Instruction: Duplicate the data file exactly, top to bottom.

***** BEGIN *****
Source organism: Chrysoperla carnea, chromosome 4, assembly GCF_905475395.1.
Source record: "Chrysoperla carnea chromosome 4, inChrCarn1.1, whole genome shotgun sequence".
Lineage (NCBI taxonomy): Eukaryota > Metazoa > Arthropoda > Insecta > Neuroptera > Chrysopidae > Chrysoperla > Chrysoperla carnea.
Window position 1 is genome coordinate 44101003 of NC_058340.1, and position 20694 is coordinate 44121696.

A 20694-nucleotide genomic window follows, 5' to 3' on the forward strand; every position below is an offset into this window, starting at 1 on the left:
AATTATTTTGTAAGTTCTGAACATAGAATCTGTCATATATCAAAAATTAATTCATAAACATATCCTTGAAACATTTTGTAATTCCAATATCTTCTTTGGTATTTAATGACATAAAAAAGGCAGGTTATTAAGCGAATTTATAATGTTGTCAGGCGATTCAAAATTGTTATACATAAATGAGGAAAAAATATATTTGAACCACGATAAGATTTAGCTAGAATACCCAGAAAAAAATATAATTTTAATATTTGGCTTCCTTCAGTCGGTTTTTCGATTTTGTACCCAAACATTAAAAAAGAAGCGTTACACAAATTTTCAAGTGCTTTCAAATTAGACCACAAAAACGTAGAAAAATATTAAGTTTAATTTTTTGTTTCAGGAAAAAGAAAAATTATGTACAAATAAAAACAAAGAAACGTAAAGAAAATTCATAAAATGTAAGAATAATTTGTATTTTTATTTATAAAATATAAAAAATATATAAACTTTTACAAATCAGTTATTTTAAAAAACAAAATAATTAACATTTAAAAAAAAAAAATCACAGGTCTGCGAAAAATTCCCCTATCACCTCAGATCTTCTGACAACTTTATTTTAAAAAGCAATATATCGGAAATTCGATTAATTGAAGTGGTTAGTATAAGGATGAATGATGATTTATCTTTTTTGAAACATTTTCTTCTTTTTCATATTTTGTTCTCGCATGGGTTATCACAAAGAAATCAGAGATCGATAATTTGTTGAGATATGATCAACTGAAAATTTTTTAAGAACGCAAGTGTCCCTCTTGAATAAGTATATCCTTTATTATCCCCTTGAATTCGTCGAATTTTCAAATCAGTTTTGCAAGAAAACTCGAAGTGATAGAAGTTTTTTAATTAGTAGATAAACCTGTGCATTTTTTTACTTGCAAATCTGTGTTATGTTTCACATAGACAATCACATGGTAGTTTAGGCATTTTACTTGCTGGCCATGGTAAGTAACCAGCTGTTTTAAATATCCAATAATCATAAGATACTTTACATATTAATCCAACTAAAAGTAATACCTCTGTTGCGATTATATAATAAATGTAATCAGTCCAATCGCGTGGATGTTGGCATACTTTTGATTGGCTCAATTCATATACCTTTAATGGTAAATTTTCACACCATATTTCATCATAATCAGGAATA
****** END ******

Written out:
Source organism: Chrysoperla carnea, chromosome 4, assembly GCF_905475395.1.
Source record: "Chrysoperla carnea chromosome 4, inChrCarn1.1, whole genome shotgun sequence".
Lineage (NCBI taxonomy): Eukaryota > Metazoa > Arthropoda > Insecta > Neuroptera > Chrysopidae > Chrysoperla > Chrysoperla carnea.
Window position 1 is genome coordinate 44101003 of NC_058340.1, and position 20694 is coordinate 44121696.

A 20694-nucleotide genomic window follows, 5' to 3' on the forward strand; every position below is an offset into this window, starting at 1 on the left:
AATTATTTTGTAAGTTCTGAACATAGAATCTGTCATATATCAAAAATTAATTCATAAACATATCCTTGAAACATTTTGTAATTCCAATATCTTCTTTGGTATTTAATGACATAAAAAAGGCAGGTTATTAAGCGAATTTATAATGTTGTCAGGCGATTCAAAATTGTTATACATAAATGAGGAAAAAATATATTTGAACCACGATAAGATTTAGCTAGAATACCCAGAAAAAAATATAATTTTAATATTTGGCTTCCTTCAGTCGGTTTTTCGATTTTGTACCCAAACATTAAAAAAGAAGCGTTACACAAATTTTCAAGTGCTTTCAAATTAGACCACAAAAACGTAGAAAAATATTAAGTTTAATTTTTTGTTTCAGGAAAAAGAAAAATTATGTACAAATAAAAACAAAGAAACGTAAAGAAAATTCATAAAATGTAAGAATAATTTGTATTTTTATTTATAAAATATAAAAAATATATAAACTTTTACAAATCAGTTATTTTAAAAAACAAAATAATTAACATTTAAAAAAAAAAAATCACAGGTCTGCGAAAAATTCCCCTATCACCTCAGATCTTCTGACAACTTTATTTTAAAAAGCAATATATCGGAAATTCGATTAATTGAAGTGGTTAGTATAAGGATGAATGATGATTTATCTTTTTTGAAACATTTTCTTCTTTTTCATATTTTGTTCTCGCATGGGTTATCACAAAGAAATCAGAGATCGATAATTTGTTGAGATATGATCAACTGAAAATTTTTTAAGAACGCAAGTGTCCCTCTTGAATAAGTATATCCTTTATTATCCCCTTGAATTCGTCGAATTTTCAAATCAGTTTTGCAAGAAAACTCGAAGTGATAGAAGTTTTTTAATTAGTAGATAAACCTGTGCATTTTTTTACTTGCAAATCTGTGTTATGTTTCACATAGACAATCACATGGTAGTTTAGGCATTTTACTTGCTGGCCATGGTAAGTAACCAGCTGTTTTAAATATCCAATAATCATAAGATACTTTACATATTAATCCAACTAAAAGTAATACCTCTGTTGCGATTATATAATAAATGTAATCAGTCCAATCGCGTGGATGTTGGCATACTTTTGATTGGCTCAATTCATATACCTTTAATGGTAAATTTTCACACCATATTTCATCATAATCAGGAATA